Two things many balcony gardeners must deal with are wind and shade. In my last apartment and my current one, I’ve noticed that the close proximity of nearby buildings often creates a shady wind tunnel. These are some plants that will flourish in such conditions.
Lady’s Mantle: Hardy to zone 3, the billowy flowers of Lady’s Mantle belie it’s toughness. It forms 12-18 inch mounds, and looks great as the only plant in the pot or in combination with other plants. In the summer, it will be covered in billowy yellow flower heads. Even when Lady’s Mantle is not flowering, its soft, light green, fuzzy leaves that hold droplets of dew will not disappoint. It will be happy in full sun or light shade.
Look for ‘Thriller,’ which is easy to grow from seed.
Photo by Kingsbrae Garden
Rose ‘Marie Bugnet:’ Another plant hardy to zone 3. This rose has the whitest, white flowers, bar none. It also has a great scent, that will be easy to appreciate on a balcony garden. Marie Bugnet keeps a compact shape, only getting 3 feet tall and wide, which is perfect for small spaces and container gardening. It would look great with Lobelia ‘Cascade of Color’ growing beneath it.
Photo by Arnold Pittao
Gaillardia: Is a total show off. It produces large flowers with orange-red centers ringed with gold. Several varieties are more compact and well suited for container growing. The varieties I have in mind are also hardy to zone 3. While technically a full-sun plant, I have been able to get them to bloom (although less profusely) with bright shade/part-sun. Gaillardia are heat and drought tolerant, the later of which makes them great for windy balconies where soil tends to dry out more quickly.
Look for ‘Fanfare’ (the varitety shown at left) and ‘Arizona Sun,’ which will only grow to be 10 inches tall and wide.
Photo by Phillip Bouchard
Catmint (Nepeta): Catmint looks a bit like Russian Sage, but will tolerate less sunshine than its doppelganger. It is very easy to grow, with few pests or problems. The foliage is topped with billowy spikes of flowers that bloom repeatedly all throughout the summer. It’s a traditional companion to roses. Catmint is hardy to zone 4 and likes sun to partial shade. As the photo indicates, some of the varieties are very attractive to cats. So if you have a feline friend, you could make him or her a little bouquet.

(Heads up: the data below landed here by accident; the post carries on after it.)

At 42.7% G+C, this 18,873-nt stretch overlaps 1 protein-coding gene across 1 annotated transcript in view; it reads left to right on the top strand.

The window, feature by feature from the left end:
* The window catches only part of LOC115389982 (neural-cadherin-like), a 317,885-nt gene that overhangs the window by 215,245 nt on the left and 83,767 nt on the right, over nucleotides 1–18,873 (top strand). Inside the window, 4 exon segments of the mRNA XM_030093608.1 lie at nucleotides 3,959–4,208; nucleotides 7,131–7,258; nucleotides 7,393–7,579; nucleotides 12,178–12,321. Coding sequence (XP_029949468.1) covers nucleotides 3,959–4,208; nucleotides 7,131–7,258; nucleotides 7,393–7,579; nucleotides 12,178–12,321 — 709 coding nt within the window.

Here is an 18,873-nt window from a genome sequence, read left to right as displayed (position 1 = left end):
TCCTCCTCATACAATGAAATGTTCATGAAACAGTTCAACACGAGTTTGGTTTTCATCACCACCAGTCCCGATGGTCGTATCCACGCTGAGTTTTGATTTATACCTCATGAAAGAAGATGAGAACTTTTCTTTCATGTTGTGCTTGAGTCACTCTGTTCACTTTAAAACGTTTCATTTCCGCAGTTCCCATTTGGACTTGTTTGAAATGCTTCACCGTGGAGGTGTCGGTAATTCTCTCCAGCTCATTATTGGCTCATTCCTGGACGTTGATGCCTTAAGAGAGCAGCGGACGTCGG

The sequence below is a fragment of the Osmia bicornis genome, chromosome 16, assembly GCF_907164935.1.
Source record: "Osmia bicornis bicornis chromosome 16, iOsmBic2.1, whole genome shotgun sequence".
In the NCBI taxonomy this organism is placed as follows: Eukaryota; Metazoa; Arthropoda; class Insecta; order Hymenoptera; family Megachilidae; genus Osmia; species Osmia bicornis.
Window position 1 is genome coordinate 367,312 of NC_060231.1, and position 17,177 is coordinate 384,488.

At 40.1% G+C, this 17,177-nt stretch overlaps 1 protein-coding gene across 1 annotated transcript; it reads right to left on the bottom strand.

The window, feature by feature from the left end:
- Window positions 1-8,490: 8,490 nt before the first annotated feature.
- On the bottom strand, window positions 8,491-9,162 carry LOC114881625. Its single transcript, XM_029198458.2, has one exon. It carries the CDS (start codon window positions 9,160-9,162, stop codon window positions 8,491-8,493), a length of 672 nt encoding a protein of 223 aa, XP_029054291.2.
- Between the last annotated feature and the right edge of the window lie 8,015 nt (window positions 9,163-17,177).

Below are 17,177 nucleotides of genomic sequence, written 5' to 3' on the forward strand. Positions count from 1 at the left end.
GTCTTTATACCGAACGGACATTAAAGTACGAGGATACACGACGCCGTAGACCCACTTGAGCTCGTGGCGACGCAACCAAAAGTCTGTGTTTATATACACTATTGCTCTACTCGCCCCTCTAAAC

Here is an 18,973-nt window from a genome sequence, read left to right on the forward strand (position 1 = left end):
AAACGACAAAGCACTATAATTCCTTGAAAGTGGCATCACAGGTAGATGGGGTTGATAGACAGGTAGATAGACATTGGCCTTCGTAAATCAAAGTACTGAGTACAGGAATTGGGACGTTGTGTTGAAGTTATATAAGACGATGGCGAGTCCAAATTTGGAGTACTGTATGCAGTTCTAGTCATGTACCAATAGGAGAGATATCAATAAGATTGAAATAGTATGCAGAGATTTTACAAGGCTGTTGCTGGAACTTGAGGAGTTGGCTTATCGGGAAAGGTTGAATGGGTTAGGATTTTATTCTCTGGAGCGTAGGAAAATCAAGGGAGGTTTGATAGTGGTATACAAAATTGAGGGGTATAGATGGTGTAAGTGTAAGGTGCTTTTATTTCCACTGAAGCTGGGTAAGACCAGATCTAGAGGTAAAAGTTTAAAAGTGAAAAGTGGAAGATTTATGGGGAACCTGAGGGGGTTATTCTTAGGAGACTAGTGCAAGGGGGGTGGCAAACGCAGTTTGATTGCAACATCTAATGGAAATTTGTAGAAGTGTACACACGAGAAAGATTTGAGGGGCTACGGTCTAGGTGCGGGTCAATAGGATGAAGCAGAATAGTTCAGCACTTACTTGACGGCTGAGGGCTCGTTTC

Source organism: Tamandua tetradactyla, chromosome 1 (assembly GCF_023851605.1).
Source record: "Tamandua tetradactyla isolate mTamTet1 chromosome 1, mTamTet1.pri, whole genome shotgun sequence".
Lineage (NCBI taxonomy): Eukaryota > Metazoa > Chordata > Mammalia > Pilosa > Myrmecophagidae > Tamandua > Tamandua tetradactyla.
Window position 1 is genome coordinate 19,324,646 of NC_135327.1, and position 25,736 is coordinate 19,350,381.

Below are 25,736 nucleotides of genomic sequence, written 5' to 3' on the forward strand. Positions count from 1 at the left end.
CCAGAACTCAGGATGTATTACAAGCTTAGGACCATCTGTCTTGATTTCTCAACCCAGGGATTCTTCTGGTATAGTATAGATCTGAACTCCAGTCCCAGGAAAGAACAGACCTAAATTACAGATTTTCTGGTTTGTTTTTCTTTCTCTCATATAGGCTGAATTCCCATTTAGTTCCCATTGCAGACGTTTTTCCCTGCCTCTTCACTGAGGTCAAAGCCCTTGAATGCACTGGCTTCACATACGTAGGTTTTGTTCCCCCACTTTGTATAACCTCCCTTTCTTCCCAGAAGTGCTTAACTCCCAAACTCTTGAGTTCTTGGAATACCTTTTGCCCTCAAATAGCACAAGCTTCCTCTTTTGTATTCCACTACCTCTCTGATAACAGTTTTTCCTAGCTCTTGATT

Some varieties of catmint can be quite large, inappropriate for a container garden, especially a windy one. Look for ‘Felix,’ which will stay around 12 inches tall.
Photo by jessiecat_techie
Columbine: Columbines prefer partial-sun, preferably morning sun and afternoon shade. Hardy to zone 4, columbines like rich, moist soil, amended with lots of compost. In late spring or early summer, you should see their unusual blooms opening up. Be sure to chose a dwarf variety as some of the larger sized plants can be unmanageable in a container garden.
Look for ‘Red Hobbit’ (White and Red) or ‘Little Treasure’ (yellow)
Photo by Shotaku
Pine ‘Cesarini Blue:’ If you’re looking for a tree and are going for a woodland look, check out this tree. It has beautiful blue-grey needles. After 10 years, it will only be 6-8 feet tall, and will be perfectly happy in a large container. It’s a pine tree, so it’s not surprising that it’s hardy to zone 3. Cesarini Blue doesn’t need great quality soil or even that much water. While tall plants are often at risk for tipping over on a windy balcony, this tree and its pot and soil should be heavy enough to stand up to most winds.